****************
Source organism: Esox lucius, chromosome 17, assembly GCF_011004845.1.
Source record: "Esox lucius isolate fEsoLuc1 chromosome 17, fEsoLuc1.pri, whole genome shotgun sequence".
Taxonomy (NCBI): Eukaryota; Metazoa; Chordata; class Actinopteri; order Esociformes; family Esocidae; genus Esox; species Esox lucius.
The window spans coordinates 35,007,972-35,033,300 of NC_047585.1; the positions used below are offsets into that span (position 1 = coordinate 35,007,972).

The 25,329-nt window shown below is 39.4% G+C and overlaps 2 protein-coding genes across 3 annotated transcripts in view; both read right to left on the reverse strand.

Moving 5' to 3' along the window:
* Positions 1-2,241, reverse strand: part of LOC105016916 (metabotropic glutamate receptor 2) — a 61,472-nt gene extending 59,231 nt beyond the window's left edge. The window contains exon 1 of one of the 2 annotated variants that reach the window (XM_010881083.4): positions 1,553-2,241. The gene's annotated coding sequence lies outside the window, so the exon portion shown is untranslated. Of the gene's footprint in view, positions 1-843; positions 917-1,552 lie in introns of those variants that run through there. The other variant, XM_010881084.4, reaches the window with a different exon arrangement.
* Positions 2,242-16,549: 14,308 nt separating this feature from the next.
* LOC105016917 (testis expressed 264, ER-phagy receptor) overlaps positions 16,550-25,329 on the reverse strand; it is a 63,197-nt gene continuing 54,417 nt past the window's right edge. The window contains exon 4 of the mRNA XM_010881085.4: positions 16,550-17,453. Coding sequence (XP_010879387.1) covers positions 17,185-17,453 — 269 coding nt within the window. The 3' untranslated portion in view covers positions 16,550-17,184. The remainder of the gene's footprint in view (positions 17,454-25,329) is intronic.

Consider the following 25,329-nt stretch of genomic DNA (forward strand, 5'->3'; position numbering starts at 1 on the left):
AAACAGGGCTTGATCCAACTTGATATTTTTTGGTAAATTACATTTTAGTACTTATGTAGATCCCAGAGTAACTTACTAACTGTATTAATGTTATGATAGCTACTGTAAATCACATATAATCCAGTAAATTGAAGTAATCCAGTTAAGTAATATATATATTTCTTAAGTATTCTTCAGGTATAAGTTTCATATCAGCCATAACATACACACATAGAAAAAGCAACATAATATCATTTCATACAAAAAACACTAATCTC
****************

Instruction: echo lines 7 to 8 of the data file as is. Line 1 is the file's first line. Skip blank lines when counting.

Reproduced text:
* Positions 1-2,241, reverse strand: part of LOC105016916 (metabotropic glutamate receptor 2) — a 61,472-nt gene extending 59,231 nt beyond the window's left edge. The window contains exon 1 of one of the 2 annotated variants that reach the window (XM_010881083.4): positions 1,553-2,241. The gene's annotated coding sequence lies outside the window, so the exon portion shown is untranslated. Of the gene's footprint in view, positions 1-843; positions 917-1,552 lie in introns of those variants that run through there. The other variant, XM_010881084.4, reaches the window with a different exon arrangement.
* Positions 2,242-16,549: 14,308 nt separating this feature from the next.